Tony Blair says protecting Belfast Agreement needs attention of all UK cabinet
Former prime minister and Bertie Ahern both say they believe NI Protocol can be made to work
Former British prime minister Tony Blair and former taoiseach Bertie Ahern pictured signing the Good Friday Agreement in 1998. Both men say they believe the current, post Brexit, difficulties can be overcome. Photograph: Dan Chung / Reuters
Former British prime minister Tony Blair has said the UK government’s role in protecting the Belfast Agreement cannot be left to Northern Secretary Brandon Lewis alone but also requires the full engagement and attention of Boris Johnson and the entire Cabinet.
Mr Blair has also said he believes a solution is possible to overcome the current impasse over the Northern Ireland Protocol but it will require a lot of patience, trust, and goodwill. He added those qualities seemed to be in short supply at the moment.
Both Mr Blair and former Taoiseach Bertie Ahern spoke at a virtual seminar on Northern Ireland, Brexit and Europe organised by the Institute of International and European Affairs (IIEA) on Tuesday.
“What I constantly urge the government today is to realise if you want to to protect the Good Friday Agreement you have got to work it in hard, you have to be prepared to really devote time to it, and with the best will in the world that just can’t be left to the secretary of State for Northern Ireland,” said Mr Blair.
“You have to engage the interest and attention of the government and the prime minister. Otherwise what we have built up with a lot of hard work and effort is then at risk.”
Mr Ahern expressed concern about the current difficulties over the operation of the Protocol and said a careful hands-on approach was required. Referring to reports of a strongly-worded letter sent by lead British negotiator David Frost to the EU, Mr Ahern said it would prompt an “inevitable” response from the Union.
“This horse is running away from us. Ireland and Britain need to work on that and through the EU. It’s not good. We are at the start of the marching season and (we will have) enough of tension and problems. It really needs a hands-on response and needs careful handling on all sides,” he said.
He also said that cooperation was required: “If we keep shouting across the water at each other, it is not working.”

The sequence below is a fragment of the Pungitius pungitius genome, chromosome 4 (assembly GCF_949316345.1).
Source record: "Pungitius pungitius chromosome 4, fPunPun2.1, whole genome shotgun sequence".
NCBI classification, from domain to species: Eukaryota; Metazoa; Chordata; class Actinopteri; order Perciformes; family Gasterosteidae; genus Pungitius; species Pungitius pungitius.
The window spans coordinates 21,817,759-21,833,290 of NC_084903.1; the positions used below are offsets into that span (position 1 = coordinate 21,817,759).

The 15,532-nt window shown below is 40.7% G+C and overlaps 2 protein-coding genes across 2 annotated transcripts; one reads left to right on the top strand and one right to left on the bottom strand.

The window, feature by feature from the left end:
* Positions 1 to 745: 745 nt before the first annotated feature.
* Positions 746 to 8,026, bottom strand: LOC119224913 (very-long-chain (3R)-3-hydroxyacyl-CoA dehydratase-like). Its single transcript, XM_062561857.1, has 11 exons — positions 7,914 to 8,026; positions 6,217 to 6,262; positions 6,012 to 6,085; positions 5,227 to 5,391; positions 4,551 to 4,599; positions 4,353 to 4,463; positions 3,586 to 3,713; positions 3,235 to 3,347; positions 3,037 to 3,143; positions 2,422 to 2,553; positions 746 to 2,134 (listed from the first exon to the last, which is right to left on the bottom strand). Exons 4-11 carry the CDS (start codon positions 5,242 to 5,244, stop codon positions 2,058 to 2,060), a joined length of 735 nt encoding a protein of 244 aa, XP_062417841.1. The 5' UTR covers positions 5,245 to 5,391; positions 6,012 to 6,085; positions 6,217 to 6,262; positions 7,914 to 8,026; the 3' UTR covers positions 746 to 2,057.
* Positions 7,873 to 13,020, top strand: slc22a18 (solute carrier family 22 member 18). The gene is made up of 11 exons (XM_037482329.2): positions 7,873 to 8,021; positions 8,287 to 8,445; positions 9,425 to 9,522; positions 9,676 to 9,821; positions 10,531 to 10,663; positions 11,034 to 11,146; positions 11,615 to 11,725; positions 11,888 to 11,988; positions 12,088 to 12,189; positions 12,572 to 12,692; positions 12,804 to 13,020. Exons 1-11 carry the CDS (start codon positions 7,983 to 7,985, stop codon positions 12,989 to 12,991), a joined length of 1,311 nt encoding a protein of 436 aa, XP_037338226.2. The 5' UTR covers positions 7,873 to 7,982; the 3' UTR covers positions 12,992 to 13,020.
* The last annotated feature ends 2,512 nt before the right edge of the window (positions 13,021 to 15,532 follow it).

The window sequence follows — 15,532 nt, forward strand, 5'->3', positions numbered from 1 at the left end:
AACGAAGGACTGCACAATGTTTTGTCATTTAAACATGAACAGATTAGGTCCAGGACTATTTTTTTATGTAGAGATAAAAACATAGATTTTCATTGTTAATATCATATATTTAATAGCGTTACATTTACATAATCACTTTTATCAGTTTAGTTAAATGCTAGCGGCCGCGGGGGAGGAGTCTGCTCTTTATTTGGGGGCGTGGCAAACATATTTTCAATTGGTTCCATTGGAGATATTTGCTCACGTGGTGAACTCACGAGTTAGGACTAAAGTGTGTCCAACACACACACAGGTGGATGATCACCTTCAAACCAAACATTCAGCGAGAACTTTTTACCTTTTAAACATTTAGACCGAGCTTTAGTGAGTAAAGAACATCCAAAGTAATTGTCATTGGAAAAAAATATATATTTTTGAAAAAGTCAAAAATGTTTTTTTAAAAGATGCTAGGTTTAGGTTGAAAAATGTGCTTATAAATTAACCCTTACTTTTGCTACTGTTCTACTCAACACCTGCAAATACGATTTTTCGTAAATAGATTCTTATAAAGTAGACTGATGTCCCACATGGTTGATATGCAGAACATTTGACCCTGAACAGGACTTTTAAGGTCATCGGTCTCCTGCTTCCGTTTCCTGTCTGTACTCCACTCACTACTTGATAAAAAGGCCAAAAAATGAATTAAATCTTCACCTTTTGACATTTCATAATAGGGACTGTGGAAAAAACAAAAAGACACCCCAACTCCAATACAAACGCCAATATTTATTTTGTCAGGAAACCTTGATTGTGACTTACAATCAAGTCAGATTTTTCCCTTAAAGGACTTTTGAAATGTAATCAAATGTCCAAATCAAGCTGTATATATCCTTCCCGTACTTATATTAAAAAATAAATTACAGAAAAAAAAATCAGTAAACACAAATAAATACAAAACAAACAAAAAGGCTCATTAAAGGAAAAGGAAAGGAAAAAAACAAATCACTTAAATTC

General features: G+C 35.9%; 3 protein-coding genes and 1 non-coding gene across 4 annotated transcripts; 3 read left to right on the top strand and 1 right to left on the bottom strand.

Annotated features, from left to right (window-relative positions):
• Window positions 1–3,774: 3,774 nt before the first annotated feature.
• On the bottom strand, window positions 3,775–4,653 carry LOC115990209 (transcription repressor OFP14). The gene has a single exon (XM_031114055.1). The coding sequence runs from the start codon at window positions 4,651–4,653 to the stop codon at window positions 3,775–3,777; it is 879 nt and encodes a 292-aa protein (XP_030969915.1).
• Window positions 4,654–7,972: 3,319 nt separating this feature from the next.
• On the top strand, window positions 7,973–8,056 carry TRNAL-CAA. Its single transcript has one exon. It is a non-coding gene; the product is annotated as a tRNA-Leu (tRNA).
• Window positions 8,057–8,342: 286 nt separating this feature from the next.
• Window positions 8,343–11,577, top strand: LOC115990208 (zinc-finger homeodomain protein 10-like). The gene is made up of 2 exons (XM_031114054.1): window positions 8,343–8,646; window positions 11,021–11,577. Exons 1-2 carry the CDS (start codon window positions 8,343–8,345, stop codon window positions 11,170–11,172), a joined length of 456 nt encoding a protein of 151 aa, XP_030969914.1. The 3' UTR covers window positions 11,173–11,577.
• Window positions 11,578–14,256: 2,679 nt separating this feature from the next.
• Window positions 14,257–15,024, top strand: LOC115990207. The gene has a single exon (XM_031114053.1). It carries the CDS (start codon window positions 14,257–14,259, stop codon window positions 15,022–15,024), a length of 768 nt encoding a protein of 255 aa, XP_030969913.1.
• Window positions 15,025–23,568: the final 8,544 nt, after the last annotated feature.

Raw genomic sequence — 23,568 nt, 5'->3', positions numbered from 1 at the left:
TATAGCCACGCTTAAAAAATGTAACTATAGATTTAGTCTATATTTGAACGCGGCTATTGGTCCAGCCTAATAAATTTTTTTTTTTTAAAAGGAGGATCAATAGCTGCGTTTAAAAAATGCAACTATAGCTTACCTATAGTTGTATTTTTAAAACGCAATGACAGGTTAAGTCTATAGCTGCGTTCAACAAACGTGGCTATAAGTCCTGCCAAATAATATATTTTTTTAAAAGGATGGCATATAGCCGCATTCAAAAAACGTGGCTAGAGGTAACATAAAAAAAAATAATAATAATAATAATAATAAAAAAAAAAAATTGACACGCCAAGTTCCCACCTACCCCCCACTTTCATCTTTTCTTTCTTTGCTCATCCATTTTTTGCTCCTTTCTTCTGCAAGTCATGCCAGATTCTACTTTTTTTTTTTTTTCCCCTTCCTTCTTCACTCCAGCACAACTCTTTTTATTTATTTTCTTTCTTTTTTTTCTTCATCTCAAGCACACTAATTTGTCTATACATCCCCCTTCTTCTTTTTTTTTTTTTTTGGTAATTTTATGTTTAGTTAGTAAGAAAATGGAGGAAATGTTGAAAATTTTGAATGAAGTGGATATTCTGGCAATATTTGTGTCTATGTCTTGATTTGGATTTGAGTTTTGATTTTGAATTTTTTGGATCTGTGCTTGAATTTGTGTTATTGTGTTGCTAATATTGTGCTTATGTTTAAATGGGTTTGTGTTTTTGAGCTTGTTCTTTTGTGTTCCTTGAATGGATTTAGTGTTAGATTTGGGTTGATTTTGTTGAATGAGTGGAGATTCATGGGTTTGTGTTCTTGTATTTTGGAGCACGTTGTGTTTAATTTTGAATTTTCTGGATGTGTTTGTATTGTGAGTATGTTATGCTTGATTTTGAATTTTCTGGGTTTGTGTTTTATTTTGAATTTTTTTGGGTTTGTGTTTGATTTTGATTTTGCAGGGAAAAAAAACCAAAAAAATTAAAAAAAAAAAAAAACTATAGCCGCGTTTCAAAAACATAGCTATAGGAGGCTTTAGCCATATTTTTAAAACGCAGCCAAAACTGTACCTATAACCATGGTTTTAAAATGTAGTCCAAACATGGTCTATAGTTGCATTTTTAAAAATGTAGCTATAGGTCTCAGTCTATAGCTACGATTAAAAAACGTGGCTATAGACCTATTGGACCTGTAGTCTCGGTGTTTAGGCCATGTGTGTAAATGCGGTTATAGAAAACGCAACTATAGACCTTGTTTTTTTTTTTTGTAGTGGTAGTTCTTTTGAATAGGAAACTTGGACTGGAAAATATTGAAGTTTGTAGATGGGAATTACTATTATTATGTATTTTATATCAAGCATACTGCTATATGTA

In an extended questions and answers session, Mr Blair said it would be possible to find a way through but it would require cooperation rather than unilateralism.
“We would never have had the Good Friday Agreement if I played to my audience simply and Bertie played to his audience simply.”
Big challenges of leadership
He said one of the big challenges of leadership was the degree to which one was willing to make concessions.
He said people needed to make compromises by deciding that “even though there’s an easy and popular solution, we are not taking it.”
Mr Ahern said the Protocol was complicated by the fact that it was the EU, not Ireland, which was leading the negotiations. “There some things we might compromise on but Europe won’t compromise on,” he said.
Talking about the need for more engagement between the British and Irish governments, he noted that an intergovernmental conference has not taken place in the lifetime of the two current administrations, although one is to take place in June. He said such events were vitally important.
Mr Blair said that he has studied the Protocol in detail and believes progress is possible. “I think the advice I would give is to try and break the operation of the Protocol down into the practical.
“You have to look at the facts of what is happening. There may be cases where it is very obvious that rules can carry on being aligned. You may be able to deal with some of these issues in a consensual way.”
He continued: “One of the things we learned with the operation of the Good Friday Agreement (was there was) a whole series of other things that had to be agreed afterwards.
“Sometimes you need to keep going and talk your way through all the different issues, doing it really not by public megaphone, because that only inflames the situation, but doing it in a way that allows you to see where you might remove obstacles, ease the path towards doing things.”
On the issue of a Border poll, Mr Ahern said that three factors needed to be satisfied. The first was the institutions were working; the second was that sufficient planning was done; and the third that a reasonably large proportion of the unionist community had been persuaded it was reasonable.
“The idea of having a sectarian headcount, or ‘us and them’, or pitching one against the other is (not on),” he said.
He said he hoped a poll would happen but “we are some way away from it”.
Mr Blair said that Brexit had put the issue on the agenda in Scotland and Northern Ireland. He said he did not think it was the right time to put it high on the agenda, saying it was more important to get the Northern Protocol sorted.